Replace Big Bookcases

Many old homes have huge wood bookcases that run from wall to wall. While these are charming, they may feel and look too heavy in the eye. Replace these with open shelving units that are modern and stylish. Choose shelves with antique finish frames to match the rest of the furniture. You can put your antique collectibles in it like old small sculptures, clear antique glass vases, and some books. Arrange them in an organized way. The goal is to give this storage space a clutter-free look. Add some potted plants in small wicker baskets to complete the look. 

Decorate With Reproduced Art 

Reproduced art is cheap, but here is a way to make it look expensive. Frame it in an expensive-looking frame. If you have one, you can also use your antique frame. Hang it in your family room or one of your bedrooms. You can also buy the work of a local artist in your area. Put it in the living room. It can become an interesting talking piece for the next thanksgiving party.  

Restore Old Furniture

You don’t have to buy new furniture. Keep it but refurbish it if your budget allows it. Modern furniture that you have now does blend with the old traditional home. It just takes some creativity and good taste. Reupholster but stick to soft colors. Another way of improving the look of your sofa is to buy throw pillow covers that are textured. Again, choose neutrals with clean lines. When you do this, it will not appear forced. 

Blend Old With New

In designing and improving your old home, remember to keep the old vibe, and blend it with the new. Even if you live in an old house and have some antique pieces, you still have modern appliances like a TV and gadgets like a computer in your indoor living areas. So to make them go together, it will help to display modern along with vintage pieces of artwork. But make sure they go together.

Try Distressed Furniture

Find distressed furniture in yard sales and flea markets in your area. Many homeowners are selling old wares and old furniture as a way of getting rid of junk to create more space in their homes. Choose pieces that will match your home interior. Incorporating a vintage dresser for the master’s bedroom or antique accent chair (a curved backed chair, for instance) in the living room is a good start. Just make sure that the colors match and again, buy pieces in neutral colors even if they are distressed.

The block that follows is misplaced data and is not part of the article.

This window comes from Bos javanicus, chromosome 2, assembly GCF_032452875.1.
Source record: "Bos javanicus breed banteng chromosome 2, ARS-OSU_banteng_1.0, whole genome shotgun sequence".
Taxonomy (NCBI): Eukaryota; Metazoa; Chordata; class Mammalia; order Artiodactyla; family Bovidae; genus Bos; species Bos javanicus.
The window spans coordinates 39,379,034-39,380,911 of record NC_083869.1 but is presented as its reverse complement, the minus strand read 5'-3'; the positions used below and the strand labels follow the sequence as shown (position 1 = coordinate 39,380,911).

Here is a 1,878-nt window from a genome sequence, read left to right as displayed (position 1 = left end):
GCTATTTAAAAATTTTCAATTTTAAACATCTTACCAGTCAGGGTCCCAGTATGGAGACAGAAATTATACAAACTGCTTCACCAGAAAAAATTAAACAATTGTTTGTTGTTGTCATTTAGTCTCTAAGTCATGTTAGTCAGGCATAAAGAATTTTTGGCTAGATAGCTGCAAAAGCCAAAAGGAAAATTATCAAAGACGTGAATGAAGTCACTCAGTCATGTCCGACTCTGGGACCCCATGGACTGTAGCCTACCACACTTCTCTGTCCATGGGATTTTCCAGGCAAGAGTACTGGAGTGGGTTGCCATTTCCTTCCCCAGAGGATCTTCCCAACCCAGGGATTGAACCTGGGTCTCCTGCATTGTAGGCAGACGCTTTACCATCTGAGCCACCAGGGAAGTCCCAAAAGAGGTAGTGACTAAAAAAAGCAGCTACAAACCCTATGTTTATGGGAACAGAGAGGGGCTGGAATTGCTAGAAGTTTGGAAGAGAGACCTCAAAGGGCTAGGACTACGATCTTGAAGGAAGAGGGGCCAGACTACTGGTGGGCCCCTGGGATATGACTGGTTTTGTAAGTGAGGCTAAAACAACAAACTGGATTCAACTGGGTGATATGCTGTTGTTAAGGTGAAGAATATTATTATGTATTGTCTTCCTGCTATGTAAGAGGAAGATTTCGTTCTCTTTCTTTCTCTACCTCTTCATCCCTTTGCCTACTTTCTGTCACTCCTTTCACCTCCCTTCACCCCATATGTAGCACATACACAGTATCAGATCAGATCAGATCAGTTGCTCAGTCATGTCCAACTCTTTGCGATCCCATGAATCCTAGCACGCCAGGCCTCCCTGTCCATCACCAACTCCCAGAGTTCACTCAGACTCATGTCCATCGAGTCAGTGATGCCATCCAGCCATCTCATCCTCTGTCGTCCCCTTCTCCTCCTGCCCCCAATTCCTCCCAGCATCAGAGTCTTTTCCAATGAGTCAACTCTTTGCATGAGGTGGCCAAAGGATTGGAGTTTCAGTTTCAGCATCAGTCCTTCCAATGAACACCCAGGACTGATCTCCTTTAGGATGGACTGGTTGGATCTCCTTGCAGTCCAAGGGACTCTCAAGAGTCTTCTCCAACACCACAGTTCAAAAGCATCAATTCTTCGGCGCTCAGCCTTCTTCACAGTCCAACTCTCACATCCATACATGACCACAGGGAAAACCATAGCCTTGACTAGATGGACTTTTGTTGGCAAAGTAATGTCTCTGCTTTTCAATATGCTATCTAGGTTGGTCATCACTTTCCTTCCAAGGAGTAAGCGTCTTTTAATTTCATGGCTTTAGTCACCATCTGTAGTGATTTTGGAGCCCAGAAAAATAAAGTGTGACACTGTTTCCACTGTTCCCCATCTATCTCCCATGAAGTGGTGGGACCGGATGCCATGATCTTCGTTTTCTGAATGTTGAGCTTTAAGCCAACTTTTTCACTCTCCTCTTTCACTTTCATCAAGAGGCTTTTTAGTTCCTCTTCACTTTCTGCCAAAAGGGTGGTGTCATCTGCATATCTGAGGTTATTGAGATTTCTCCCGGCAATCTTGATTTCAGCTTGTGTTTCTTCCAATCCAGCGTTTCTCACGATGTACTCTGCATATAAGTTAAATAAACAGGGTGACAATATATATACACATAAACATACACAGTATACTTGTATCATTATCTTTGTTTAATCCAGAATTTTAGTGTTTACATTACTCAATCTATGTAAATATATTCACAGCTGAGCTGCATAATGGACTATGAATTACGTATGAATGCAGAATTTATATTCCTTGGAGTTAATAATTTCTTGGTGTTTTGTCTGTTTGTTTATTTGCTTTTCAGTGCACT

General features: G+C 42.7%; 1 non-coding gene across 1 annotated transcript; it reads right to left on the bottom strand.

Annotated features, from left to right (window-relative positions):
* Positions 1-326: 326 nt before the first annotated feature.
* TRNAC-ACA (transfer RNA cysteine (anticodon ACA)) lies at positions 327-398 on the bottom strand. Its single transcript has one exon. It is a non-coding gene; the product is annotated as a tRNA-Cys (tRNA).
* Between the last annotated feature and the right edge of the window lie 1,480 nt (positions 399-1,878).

If you have free time (one weekend, maybe), you may also do it yourself. Get sandpaper and rub it on the surface of an old piece of furniture. Then, apply a light coat of paint. Apply some wax and another layer of paint. Distress the surface with the use of steel wool and sandpaper. Apply stain, but this is optional. Lastly, top it off with Polyurethane.


Create Separate Zones

Most old houses have minimal wall partitions. Some have wide-open spaces and do not have dividers at all between living rooms, kitchens, dining areas, and studies. You can break the areas of your home into zones even without installing walls or dividers. Use area rugs in the living room to visually separate it from the dining room. If your flooring is of wood, apply some floor wax to keep it shiny and looking new. A light-colored, textured rug will look good on a glossy wood floor. 

The Rewards of Revitalizing Your Home

A lot of folks like you might put a home improvement project in the backseat because it may not be a priority at this time. However, the longer you delay it, the harder it will be to execute it later on. The cost of materials and labor keeps rising every year. Moreover, you cannot foretell if you will have the luxury of time to plan and do it in the coming years. So now that you have more time for planning and execution, today is the best time to go for it. 

It is going to be challenging to revitalize an old home, all the more if you have a limited budget. But doing it now (not tomorrow) will up your chances of finally living in a beautiful home where the old meets the new.